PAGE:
What did the Chile Solidarity Campaign do?  

The CSC and CCHR lobbied the British government directly for the release of political prisoners, organised letter, postcard, and telegram campaigns, petitions, and delegations to the Foreign Office and both British and Chilean Embassies.  Leading members of the Transport and General Workers’ Union and the Amalgamated Union of Engineering Workers joined the CSC, and the Parliamentary Labour Party formed a special working group on Chile.  The campaigns highlighted the plight of trade unionists, students, teachers, and academics in Chile.  

(left to right): Don’t Buy Chilean Apples poster by the Chile Solidarity Campaign, 1978. Boycott Chilean Goods poster, by the Chile Solidarity Campaign, 1978. Images courtesy of People's History Museum.

How did the Chile Solidarity Campaign operate? 

The CSC had a national team and several regional branches that consisted of a Chair, Vice Chair, and Treasurer.  It was a voluntary organisation mainly funded by donations from trade unions and the public.  Some public funds were allocated for the homing of refugees, but the funding was scarce and unreliable.  Fundraisers often involved Chilean artists, highlighting the plight of those persecuted by the Pinochet regime.  There were also campaigns to boycott Chilean goods such as apples, wine, and shoes.  

During the 1980s the Chilean people began to organise and call for the expulsion of Pinochet.  All dissidents were heavily repressed.  The CSC campaigned alongside Chilean trade unions and grassroots organisations, supporting their campaigns and calling for the return to democracy in Chile.  

(left to right): Chile Solidarity Campaign magazine, date unknown. Chile Solidarity Campaign leaflet, 1985. Images courtesy of the Labour History Archive & Study Centre at People's History Museum.

What happened to the Chilean refugees? 

The CSC were instrumental in helping the newly arrived refugees find homes and access to services.  Many of the new arrivals were processed at a hotel in central London and then housed across the country in main cities such as Edinburgh, Sheffield, Manchester, Hull, Birmingham, Cambridge, Leeds, and London.  CSC branches were set up in most cities in the UK to help refugees find their feet and help campaign for missing or imprisoned relatives.  Academics for Chile was formed by Chilean and British academics concerned with the human rights situation in Chile.  Later, the World University Service helped over 900 Chileans to obtain grants and continue their education across universities in the UK.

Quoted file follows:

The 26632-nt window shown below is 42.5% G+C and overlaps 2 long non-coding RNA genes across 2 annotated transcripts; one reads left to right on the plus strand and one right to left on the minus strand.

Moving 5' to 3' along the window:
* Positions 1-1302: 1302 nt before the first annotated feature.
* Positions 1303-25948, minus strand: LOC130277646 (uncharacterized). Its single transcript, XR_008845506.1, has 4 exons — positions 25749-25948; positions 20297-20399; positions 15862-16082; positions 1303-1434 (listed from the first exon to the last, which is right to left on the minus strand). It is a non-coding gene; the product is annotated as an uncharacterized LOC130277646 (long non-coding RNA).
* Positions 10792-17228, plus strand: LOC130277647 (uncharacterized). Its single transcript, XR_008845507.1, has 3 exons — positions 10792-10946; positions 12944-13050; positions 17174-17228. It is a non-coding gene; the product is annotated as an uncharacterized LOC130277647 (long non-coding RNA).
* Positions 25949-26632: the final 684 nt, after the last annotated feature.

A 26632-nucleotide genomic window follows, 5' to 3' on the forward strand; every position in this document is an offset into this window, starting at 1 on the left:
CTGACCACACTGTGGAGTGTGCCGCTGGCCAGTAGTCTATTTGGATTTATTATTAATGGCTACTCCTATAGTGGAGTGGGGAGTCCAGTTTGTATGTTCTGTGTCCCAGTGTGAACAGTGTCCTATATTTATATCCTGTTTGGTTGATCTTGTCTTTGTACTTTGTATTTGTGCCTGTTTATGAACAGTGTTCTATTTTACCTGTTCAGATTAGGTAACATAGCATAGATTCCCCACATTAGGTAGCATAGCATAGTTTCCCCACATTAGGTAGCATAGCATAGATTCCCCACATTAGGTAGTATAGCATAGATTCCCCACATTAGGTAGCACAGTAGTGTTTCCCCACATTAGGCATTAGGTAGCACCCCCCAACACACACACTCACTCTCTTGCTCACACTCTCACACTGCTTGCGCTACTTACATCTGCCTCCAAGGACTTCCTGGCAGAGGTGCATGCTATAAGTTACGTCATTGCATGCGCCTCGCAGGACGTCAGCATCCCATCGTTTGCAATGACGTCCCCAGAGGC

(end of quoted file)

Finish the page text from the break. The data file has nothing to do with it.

Chile Solidarity Campaign magazines, dates unknown. Images courtesy of the Labour History Archive & Study Centre at People's History Museum.

What happened to the CSC in the 1990s? 

On 5 October 1988, General Augusto Pinochet held a referendum in which voters could vote ‘yes’ (to him remaining) or ‘no’ (for a democratically elected head of state).  56% voted ‘no’ and the tyrant begrudgingly allowed a transition toward democracy, albeit with several clauses, one of which was complete impunity for himself and his army.  He remained Commander in Chief of the Chilean Army until 1998 and Senator for Life until 2002.  The exile blacklist that had prevented refugee return for 17 years was universally lifted and the ‘retorno’ (return) began.  Many Chilean refugees in the UK and across the globe returned to Chile.  This meant that the campaigns wound down too.  Chilean NGO Chile Democratico disbanded, and the CSC also stopped its activities.

The Chile Solidarity Campaign is now internationally renowned for its strength and success.  Thanks to the efforts of its members, many lives were saved and by the time Pinochet was arrested in London in October of 1998, the British public were fully aware of the crimes committed during his dictatorship.  

Carole Concha Bell is a PhD student at King’s College London and freelance writer. 

Guest blogs are not curated by PHM but feature voices on topics relevant to the museum’s collection.  Guest blogs do not necessarily reflect the views of PHM.

Interested in finding out more?  

Book to visit PHM’s Archive and delve into material from the Chile Solidarity Campaign (CSC) collection. 

Explore how Chile 50 years is being marked across the UK.